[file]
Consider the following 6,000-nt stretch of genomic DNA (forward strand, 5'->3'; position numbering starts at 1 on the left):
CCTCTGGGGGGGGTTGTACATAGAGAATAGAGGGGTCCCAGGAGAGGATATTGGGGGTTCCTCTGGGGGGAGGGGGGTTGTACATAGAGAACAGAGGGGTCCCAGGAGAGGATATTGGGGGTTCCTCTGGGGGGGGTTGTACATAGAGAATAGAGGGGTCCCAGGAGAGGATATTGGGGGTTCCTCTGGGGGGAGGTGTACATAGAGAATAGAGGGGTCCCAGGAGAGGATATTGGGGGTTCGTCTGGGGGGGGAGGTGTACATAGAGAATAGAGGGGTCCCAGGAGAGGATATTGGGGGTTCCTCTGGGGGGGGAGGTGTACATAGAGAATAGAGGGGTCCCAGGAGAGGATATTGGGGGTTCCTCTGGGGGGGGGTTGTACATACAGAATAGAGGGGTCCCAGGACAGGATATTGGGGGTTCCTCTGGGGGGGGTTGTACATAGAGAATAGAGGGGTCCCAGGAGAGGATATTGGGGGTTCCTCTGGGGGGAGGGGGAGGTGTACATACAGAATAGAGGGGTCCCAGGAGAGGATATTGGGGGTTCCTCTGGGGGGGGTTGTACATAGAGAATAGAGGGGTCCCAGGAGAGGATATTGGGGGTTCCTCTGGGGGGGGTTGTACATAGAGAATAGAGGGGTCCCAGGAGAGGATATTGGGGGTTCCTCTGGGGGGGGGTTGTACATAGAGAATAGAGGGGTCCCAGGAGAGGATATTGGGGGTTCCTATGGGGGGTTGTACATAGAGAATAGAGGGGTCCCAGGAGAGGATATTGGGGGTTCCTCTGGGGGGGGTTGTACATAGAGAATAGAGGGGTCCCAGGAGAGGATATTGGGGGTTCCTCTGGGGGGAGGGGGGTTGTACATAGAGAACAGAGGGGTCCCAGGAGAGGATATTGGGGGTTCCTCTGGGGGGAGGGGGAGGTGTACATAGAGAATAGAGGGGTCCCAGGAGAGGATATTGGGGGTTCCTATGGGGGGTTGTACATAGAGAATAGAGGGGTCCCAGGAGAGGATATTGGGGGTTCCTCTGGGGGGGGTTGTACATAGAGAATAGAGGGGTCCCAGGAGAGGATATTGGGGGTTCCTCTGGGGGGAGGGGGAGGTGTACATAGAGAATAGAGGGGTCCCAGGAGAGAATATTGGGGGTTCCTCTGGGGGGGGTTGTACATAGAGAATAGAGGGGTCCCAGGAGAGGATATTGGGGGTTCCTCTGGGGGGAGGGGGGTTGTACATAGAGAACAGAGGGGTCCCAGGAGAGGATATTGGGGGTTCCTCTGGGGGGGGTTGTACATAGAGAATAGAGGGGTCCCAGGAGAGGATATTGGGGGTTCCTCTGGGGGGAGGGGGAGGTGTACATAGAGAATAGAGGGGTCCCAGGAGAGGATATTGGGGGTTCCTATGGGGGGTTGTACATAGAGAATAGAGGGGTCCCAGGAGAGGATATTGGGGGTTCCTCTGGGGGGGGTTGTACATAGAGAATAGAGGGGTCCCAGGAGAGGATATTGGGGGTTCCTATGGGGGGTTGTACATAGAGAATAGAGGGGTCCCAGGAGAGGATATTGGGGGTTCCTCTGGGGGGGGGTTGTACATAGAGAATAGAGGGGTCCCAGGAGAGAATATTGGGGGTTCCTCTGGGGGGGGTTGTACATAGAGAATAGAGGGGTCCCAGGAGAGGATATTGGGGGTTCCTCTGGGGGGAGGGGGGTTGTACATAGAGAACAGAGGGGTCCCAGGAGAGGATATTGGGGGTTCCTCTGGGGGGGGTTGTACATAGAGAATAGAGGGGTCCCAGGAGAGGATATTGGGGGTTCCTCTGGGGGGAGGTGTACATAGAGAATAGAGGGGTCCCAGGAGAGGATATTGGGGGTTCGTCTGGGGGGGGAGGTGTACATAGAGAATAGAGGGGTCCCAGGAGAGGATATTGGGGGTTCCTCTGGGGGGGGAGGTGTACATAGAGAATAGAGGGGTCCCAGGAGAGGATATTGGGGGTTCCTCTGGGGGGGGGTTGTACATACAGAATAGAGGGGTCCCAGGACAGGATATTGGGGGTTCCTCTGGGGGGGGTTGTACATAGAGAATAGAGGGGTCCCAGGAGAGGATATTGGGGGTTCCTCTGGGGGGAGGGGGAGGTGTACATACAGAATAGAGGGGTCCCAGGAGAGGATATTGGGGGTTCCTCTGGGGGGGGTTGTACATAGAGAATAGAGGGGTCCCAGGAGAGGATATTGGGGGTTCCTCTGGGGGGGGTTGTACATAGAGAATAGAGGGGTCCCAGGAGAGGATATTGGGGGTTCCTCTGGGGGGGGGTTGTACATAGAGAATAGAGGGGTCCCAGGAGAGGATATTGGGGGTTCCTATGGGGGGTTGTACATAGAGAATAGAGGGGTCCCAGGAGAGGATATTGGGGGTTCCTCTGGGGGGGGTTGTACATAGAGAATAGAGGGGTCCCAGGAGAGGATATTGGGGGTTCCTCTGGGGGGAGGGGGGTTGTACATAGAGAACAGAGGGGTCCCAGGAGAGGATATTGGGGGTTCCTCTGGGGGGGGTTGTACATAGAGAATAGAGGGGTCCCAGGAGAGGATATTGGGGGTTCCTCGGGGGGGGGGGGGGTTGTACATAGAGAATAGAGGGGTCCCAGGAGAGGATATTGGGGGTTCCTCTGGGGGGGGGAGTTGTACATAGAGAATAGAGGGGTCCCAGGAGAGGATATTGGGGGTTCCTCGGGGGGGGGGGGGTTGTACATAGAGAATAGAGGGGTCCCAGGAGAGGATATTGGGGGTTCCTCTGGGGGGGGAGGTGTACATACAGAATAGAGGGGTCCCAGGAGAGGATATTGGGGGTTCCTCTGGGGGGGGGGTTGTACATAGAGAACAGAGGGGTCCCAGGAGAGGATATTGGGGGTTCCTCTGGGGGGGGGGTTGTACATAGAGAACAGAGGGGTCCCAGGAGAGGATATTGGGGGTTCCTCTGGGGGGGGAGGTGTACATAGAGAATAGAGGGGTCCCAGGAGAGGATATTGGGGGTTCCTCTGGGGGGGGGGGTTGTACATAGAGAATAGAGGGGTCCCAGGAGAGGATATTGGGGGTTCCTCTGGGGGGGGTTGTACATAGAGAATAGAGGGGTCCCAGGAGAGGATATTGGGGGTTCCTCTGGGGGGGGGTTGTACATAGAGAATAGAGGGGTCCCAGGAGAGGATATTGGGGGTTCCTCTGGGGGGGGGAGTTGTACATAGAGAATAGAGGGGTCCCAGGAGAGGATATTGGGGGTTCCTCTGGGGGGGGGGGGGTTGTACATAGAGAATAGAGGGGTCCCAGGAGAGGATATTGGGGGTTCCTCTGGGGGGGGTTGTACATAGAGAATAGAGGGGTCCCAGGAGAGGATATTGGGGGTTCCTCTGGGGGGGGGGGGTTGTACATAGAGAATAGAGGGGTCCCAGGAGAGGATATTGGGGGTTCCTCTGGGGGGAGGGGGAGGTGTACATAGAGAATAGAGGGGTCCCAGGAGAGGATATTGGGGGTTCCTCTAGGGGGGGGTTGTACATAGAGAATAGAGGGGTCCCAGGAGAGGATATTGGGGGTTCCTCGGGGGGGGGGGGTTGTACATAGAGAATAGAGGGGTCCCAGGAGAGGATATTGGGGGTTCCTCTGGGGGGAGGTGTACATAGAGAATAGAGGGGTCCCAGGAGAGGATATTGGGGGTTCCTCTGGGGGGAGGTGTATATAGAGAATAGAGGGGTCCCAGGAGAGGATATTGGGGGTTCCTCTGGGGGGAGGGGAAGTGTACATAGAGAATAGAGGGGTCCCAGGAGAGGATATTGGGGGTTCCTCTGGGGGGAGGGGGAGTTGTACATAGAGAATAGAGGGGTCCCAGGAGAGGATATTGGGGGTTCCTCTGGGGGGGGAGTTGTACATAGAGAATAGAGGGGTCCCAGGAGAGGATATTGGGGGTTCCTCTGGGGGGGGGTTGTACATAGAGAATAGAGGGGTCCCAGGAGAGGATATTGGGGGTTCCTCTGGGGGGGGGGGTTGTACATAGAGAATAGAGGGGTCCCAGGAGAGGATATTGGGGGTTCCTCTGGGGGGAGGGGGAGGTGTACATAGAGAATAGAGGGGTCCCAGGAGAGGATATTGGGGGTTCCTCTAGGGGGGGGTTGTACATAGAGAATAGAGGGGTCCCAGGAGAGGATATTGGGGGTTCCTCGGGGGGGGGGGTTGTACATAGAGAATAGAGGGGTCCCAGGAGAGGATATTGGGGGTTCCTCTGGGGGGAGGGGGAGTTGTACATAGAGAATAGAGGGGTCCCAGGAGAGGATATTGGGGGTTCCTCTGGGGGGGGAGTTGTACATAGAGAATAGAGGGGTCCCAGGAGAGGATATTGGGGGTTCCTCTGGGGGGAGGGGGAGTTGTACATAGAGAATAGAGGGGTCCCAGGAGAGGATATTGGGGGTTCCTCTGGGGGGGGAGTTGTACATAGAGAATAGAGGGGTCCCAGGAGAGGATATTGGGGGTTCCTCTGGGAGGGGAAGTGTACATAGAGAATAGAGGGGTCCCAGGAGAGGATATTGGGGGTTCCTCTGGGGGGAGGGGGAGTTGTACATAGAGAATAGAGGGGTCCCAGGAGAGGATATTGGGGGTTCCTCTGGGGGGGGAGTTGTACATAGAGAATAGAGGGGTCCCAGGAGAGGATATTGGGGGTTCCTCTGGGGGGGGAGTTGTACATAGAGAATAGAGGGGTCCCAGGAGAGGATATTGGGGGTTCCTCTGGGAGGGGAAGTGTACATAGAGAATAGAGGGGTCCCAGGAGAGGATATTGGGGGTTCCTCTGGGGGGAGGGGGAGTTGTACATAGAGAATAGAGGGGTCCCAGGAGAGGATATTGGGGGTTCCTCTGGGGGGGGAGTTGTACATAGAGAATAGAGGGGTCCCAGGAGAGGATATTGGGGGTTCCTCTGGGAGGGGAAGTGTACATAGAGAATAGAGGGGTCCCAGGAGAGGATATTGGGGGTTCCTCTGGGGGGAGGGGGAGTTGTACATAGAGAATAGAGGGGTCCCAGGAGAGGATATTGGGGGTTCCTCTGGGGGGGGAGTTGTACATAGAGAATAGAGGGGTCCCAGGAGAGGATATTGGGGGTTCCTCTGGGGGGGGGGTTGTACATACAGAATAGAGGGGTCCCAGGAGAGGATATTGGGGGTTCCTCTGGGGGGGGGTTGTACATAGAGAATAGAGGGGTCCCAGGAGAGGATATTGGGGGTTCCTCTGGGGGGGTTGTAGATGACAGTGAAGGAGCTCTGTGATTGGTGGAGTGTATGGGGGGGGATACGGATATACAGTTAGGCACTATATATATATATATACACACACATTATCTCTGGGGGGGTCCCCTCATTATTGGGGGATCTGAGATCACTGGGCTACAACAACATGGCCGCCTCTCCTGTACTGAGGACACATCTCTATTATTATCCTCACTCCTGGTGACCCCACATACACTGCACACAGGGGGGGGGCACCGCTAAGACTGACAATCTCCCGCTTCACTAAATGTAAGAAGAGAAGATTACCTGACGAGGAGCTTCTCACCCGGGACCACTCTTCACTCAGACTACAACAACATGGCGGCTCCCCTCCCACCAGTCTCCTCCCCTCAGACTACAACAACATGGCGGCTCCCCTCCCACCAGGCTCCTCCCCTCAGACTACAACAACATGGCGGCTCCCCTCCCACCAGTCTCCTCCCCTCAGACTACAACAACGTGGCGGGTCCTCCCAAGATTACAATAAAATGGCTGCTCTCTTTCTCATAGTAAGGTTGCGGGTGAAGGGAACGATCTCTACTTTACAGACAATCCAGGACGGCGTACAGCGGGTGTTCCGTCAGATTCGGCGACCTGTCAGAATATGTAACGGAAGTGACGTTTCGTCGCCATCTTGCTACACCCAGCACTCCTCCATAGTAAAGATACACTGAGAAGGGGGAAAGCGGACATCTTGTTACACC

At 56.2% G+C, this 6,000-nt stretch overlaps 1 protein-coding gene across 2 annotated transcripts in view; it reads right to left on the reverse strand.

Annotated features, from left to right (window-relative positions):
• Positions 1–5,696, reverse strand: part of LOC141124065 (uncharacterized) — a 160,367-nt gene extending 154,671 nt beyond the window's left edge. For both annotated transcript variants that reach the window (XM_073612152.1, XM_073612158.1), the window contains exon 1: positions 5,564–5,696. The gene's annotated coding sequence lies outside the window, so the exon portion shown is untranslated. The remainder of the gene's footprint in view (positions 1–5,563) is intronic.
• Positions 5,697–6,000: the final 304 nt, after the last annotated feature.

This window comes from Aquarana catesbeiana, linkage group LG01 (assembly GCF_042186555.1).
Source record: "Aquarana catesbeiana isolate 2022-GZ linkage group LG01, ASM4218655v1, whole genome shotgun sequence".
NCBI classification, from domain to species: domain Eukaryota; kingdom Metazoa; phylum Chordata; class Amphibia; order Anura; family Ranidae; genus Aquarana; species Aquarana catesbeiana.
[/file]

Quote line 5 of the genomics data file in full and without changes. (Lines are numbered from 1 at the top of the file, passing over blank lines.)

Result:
• Positions 1–5,696, reverse strand: part of LOC141124065 (uncharacterized) — a 160,367-nt gene extending 154,671 nt beyond the window's left edge. For both annotated transcript variants that reach the window (XM_073612152.1, XM_073612158.1), the window contains exon 1: positions 5,564–5,696. The gene's annotated coding sequence lies outside the window, so the exon portion shown is untranslated. The remainder of the gene's footprint in view (positions 1–5,563) is intronic.